The start of the trial in Waymo's suit against Uber over swiped self-driving car secrets was delayed once again Tuesday in the face of potentially troubling new evidence.
Waymo and Uber confirmed that US District Judge William Alsup postponed the trial, which was scheduled to begin next week, to a date yet to be determined.
Last-minute evidence reportedly came in the form of a letter indicating that Uber may have had a system in place to gather information regarding rivals or regulators and store it on shadow servers to keep it at arm's length.
The letter was uncovered as part of a separate criminal investigation by the US Attorney's office, and suggests Uber used secret servers for storing data it didn't want traced to the company, according to tech news website Gizmodo.
The letter, said to be by a former Uber global intelligence team member, was given to the court just days ago by US attorneys.
"The evidence brought to light over the weekend by the US Attorney's office and revealed, in part, today in court is significant and troubling," a Waymo spokesperson said in response to an AFP inquiry.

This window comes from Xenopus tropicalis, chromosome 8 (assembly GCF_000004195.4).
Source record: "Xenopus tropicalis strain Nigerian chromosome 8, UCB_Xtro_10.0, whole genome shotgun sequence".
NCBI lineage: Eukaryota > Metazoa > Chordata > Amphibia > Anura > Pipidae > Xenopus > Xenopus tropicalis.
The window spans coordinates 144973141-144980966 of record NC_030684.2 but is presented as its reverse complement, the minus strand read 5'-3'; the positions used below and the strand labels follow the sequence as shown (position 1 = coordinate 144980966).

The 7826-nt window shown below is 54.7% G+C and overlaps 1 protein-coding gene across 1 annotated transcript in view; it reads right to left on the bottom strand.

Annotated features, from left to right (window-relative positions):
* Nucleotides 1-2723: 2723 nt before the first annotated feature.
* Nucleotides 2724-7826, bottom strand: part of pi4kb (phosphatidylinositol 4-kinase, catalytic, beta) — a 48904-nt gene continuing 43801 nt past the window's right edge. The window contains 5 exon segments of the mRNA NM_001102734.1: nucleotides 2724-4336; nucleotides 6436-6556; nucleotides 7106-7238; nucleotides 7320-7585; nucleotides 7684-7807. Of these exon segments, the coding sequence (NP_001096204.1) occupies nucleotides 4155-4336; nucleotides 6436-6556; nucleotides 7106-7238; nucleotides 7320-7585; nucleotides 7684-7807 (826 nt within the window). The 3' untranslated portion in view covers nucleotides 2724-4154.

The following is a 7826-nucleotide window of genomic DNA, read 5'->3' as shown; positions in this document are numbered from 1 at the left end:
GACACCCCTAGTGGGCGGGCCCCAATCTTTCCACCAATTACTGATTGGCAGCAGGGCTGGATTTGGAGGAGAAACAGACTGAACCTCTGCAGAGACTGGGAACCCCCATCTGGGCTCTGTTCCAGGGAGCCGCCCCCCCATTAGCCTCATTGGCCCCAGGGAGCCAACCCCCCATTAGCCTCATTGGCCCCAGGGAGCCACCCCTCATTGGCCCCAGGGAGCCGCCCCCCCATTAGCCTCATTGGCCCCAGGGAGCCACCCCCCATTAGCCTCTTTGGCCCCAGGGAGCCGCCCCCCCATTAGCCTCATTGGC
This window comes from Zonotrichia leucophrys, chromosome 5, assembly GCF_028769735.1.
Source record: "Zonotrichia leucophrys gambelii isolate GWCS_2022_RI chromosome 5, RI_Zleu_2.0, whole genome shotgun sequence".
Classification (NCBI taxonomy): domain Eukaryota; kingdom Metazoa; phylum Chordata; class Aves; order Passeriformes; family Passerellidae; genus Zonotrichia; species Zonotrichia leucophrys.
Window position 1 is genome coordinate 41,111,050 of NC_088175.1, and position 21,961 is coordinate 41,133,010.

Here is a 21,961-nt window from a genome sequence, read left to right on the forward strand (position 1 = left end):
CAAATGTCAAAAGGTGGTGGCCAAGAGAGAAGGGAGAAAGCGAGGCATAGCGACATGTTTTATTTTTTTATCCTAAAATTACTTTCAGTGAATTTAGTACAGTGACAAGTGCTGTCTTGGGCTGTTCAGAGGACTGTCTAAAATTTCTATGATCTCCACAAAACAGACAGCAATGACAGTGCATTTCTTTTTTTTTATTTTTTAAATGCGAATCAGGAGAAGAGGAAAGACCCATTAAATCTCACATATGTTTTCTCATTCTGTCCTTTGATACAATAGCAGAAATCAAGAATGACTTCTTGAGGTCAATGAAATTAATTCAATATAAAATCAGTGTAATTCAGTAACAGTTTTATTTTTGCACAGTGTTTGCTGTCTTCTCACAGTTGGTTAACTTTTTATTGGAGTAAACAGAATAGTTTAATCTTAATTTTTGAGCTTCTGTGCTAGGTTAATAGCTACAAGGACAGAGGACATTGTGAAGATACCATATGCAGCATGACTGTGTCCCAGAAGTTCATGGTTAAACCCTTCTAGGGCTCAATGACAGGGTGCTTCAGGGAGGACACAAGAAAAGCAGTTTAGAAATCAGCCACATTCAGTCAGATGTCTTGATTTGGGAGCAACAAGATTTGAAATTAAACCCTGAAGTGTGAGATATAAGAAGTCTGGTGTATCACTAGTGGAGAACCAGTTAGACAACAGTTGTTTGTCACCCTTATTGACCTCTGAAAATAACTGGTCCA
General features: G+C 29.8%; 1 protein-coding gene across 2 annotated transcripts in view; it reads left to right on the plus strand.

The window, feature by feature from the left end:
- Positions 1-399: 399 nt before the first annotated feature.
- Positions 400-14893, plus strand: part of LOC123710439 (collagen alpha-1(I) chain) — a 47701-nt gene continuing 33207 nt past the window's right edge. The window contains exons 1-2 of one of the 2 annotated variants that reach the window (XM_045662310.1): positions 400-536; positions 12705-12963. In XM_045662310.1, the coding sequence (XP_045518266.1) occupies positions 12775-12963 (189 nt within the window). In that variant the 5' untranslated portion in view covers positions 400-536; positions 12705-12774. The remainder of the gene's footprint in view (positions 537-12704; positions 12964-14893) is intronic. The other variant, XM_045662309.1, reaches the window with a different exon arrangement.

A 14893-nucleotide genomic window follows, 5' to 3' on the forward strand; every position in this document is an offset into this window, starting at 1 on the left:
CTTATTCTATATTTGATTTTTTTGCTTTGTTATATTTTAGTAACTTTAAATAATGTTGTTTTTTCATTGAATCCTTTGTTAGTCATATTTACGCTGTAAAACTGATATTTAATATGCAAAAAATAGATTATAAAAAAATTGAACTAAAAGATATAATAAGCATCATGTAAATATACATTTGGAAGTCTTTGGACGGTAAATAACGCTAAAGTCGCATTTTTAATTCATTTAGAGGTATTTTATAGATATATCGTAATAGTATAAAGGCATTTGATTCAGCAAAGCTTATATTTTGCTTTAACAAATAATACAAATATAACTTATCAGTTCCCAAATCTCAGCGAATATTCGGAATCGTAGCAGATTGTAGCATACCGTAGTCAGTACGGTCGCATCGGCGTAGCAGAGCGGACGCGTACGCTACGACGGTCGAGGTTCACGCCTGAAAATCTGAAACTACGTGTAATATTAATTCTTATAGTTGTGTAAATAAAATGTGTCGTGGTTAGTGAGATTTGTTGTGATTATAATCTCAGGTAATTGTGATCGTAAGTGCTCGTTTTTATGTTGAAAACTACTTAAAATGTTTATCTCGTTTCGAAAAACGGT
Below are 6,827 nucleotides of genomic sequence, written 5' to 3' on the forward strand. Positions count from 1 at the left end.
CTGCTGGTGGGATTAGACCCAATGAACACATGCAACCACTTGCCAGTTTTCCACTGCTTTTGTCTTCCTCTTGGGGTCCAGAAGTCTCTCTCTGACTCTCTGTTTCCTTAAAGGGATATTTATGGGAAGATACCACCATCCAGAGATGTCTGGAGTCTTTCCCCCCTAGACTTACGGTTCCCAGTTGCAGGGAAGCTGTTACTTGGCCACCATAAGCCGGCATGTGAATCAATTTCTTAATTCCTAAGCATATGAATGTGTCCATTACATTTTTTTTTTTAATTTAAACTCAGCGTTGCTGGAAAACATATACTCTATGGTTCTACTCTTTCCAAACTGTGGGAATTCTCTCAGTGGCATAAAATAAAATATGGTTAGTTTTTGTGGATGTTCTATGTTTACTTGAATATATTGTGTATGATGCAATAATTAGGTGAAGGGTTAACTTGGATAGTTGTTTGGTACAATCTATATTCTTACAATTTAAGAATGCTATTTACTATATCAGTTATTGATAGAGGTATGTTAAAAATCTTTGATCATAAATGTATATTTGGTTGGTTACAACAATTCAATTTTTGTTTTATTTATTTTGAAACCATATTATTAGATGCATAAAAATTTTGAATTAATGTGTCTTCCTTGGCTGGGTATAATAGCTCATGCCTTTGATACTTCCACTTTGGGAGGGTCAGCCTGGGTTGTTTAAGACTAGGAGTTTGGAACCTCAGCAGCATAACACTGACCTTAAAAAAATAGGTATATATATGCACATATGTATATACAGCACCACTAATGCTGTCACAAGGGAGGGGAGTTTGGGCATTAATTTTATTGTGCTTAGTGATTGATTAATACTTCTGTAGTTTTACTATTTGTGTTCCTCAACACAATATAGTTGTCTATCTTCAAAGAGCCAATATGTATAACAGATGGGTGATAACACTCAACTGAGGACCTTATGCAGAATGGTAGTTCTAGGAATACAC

The case stems from a lawsuit filed in February by Waymo—previously known as the Google self-driving car unit—which claimed former manager Anthony Levandowski took a trove of technical data with him when he left to launch a competing venture that went on to become Otto and was later acquired by Uber.
Uber fired Levandowski earlier this year, just ahead of a date set by a judge for Uber to return files taken from Waymo.
Uber has held firm that it never got any of the data Waymo says was taken.
Alsup in October granted a request by Waymo to delay start of the trial so attorneys could dig into an internal Uber report turned over late in the evidentiary process.
"Uber has been waiting for its day in court for quite some time now," an Uber spokesperson told AFP.
"None of the testimony today changes the merits of the case."
Waymo's lawsuit contends that Levandowski in December 2015 downloaded files from a highly confidential design server to a laptop and took the data with him to the startup.
Waymo argued in the lawsuit that a "calculated theft" of its technology netted Otto a buyout of more than $500 million and enabled Uber to revive a stalled self-driving car program.
Uber acquired commercial transport-focused Otto late last year as the company pressed ahead with its pursuit of self-driving technology.
Levandowski, a co-founder of Otto, headed Uber's efforts to develop self-driving technology for personal driving, delivery and trucking.
Explore further: Trial pitting Waymo against Uber delayed a month